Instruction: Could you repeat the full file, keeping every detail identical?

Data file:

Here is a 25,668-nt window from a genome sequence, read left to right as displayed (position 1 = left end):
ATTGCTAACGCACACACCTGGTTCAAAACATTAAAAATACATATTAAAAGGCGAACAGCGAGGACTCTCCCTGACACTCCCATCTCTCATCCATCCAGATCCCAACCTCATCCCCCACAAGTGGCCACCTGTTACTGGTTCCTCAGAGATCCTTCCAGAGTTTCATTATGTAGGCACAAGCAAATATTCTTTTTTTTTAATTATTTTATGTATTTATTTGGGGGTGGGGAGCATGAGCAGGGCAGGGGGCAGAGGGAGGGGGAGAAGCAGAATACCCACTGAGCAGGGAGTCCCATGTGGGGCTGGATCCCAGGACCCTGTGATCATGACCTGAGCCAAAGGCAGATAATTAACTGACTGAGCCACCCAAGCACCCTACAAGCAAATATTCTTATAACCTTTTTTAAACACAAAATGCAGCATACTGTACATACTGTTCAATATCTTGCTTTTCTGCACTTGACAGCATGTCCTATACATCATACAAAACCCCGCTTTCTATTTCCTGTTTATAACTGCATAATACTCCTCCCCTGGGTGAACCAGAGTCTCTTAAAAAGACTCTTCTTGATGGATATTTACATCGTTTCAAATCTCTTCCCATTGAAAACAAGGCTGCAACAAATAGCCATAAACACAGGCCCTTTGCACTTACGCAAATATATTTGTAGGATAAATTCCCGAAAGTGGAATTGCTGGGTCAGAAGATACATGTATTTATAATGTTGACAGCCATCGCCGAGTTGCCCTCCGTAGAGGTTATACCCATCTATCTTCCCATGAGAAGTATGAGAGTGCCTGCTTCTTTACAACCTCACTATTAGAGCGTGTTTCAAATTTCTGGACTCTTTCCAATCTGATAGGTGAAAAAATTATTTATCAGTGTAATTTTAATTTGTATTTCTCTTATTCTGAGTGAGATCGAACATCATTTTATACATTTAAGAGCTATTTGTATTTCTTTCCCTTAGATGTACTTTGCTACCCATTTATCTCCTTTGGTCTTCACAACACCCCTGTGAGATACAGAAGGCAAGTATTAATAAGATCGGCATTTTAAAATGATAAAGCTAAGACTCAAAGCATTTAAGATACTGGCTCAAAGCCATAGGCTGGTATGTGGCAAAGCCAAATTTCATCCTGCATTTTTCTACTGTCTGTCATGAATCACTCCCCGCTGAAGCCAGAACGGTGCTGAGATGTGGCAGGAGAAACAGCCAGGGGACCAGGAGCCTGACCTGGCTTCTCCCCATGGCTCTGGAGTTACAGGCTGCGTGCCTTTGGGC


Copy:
Here is a 25,668-nt window from a genome sequence, read left to right as displayed (position 1 = left end):
ATTGCTAACGCACACACCTGGTTCAAAACATTAAAAATACATATTAAAAGGCGAACAGCGAGGACTCTCCCTGACACTCCCATCTCTCATCCATCCAGATCCCAACCTCATCCCCCACAAGTGGCCACCTGTTACTGGTTCCTCAGAGATCCTTCCAGAGTTTCATTATGTAGGCACAAGCAAATATTCTTTTTTTTTAATTATTTTATGTATTTATTTGGGGGTGGGGAGCATGAGCAGGGCAGGGGGCAGAGGGAGGGGGAGAAGCAGAATACCCACTGAGCAGGGAGTCCCATGTGGGGCTGGATCCCAGGACCCTGTGATCATGACCTGAGCCAAAGGCAGATAATTAACTGACTGAGCCACCCAAGCACCCTACAAGCAAATATTCTTATAACCTTTTTTAAACACAAAATGCAGCATACTGTACATACTGTTCAATATCTTGCTTTTCTGCACTTGACAGCATGTCCTATACATCATACAAAACCCCGCTTTCTATTTCCTGTTTATAACTGCATAATACTCCTCCCCTGGGTGAACCAGAGTCTCTTAAAAAGACTCTTCTTGATGGATATTTACATCGTTTCAAATCTCTTCCCATTGAAAACAAGGCTGCAACAAATAGCCATAAACACAGGCCCTTTGCACTTACGCAAATATATTTGTAGGATAAATTCCCGAAAGTGGAATTGCTGGGTCAGAAGATACATGTATTTATAATGTTGACAGCCATCGCCGAGTTGCCCTCCGTAGAGGTTATACCCATCTATCTTCCCATGAGAAGTATGAGAGTGCCTGCTTCTTTACAACCTCACTATTAGAGCGTGTTTCAAATTTCTGGACTCTTTCCAATCTGATAGGTGAAAAAATTATTTATCAGTGTAATTTTAATTTGTATTTCTCTTATTCTGAGTGAGATCGAACATCATTTTATACATTTAAGAGCTATTTGTATTTCTTTCCCTTAGATGTACTTTGCTACCCATTTATCTCCTTTGGTCTTCACAACACCCCTGTGAGATACAGAAGGCAAGTATTAATAAGATCGGCATTTTAAAATGATAAAGCTAAGACTCAAAGCATTTAAGATACTGGCTCAAAGCCATAGGCTGGTATGTGGCAAAGCCAAATTTCATCCTGCATTTTTCTACTGTCTGTCATGAATCACTCCCCGCTGAAGCCAGAACGGTGCTGAGATGTGGCAGGAGAAACAGCCAGGGGACCAGGAGCCTGACCTGGCTTCTCCCCATGGCTCTGGAGTTACAGGCTGCGTGCCTTTGGGC